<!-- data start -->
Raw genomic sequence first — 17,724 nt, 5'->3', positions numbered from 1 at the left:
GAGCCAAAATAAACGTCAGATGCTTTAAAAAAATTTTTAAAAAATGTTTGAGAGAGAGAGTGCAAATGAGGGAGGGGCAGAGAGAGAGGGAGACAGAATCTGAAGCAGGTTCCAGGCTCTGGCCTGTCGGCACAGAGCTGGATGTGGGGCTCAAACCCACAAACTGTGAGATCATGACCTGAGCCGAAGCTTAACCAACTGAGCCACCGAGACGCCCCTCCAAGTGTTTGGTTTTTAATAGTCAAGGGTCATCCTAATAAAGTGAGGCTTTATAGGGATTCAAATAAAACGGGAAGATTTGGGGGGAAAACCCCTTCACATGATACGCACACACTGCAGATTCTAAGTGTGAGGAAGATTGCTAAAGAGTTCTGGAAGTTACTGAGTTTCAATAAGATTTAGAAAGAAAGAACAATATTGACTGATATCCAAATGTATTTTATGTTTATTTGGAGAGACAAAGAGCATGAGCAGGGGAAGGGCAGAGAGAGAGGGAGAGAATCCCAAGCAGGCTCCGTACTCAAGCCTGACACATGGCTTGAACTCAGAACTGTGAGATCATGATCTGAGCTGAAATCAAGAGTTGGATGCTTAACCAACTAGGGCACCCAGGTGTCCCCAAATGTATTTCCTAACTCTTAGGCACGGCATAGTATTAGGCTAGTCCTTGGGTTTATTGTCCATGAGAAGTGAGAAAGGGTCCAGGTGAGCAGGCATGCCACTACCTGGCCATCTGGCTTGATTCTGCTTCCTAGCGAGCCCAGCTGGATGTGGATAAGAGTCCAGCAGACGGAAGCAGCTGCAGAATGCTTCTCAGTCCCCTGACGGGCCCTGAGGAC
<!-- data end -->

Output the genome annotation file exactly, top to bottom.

Raw genomic sequence first — 17,724 nt, 5'->3', positions numbered from 1 at the left:
GAGCCAAAATAAACGTCAGATGCTTTAAAAAAATTTTTAAAAAATGTTTGAGAGAGAGAGTGCAAATGAGGGAGGGGCAGAGAGAGAGGGAGACAGAATCTGAAGCAGGTTCCAGGCTCTGGCCTGTCGGCACAGAGCTGGATGTGGGGCTCAAACCCACAAACTGTGAGATCATGACCTGAGCCGAAGCTTAACCAACTGAGCCACCGAGACGCCCCTCCAAGTGTTTGGTTTTTAATAGTCAAGGGTCATCCTAATAAAGTGAGGCTTTATAGGGATTCAAATAAAACGGGAAGATTTGGGGGGAAAACCCCTTCACATGATACGCACACACTGCAGATTCTAAGTGTGAGGAAGATTGCTAAAGAGTTCTGGAAGTTACTGAGTTTCAATAAGATTTAGAAAGAAAGAACAATATTGACTGATATCCAAATGTATTTTATGTTTATTTGGAGAGACAAAGAGCATGAGCAGGGGAAGGGCAGAGAGAGAGGGAGAGAATCCCAAGCAGGCTCCGTACTCAAGCCTGACACATGGCTTGAACTCAGAACTGTGAGATCATGATCTGAGCTGAAATCAAGAGTTGGATGCTTAACCAACTAGGGCACCCAGGTGTCCCCAAATGTATTTCCTAACTCTTAGGCACGGCATAGTATTAGGCTAGTCCTTGGGTTTATTGTCCATGAGAAGTGAGAAAGGGTCCAGGTGAGCAGGCATGCCACTACCTGGCCATCTGGCTTGATTCTGCTTCCTAGCGAGCCCAGCTGGATGTGGATAAGAGTCCAGCAGACGGAAGCAGCTGCAGAATGCTTCTCAGTCCCCTGACGGGCCCTGAGGAC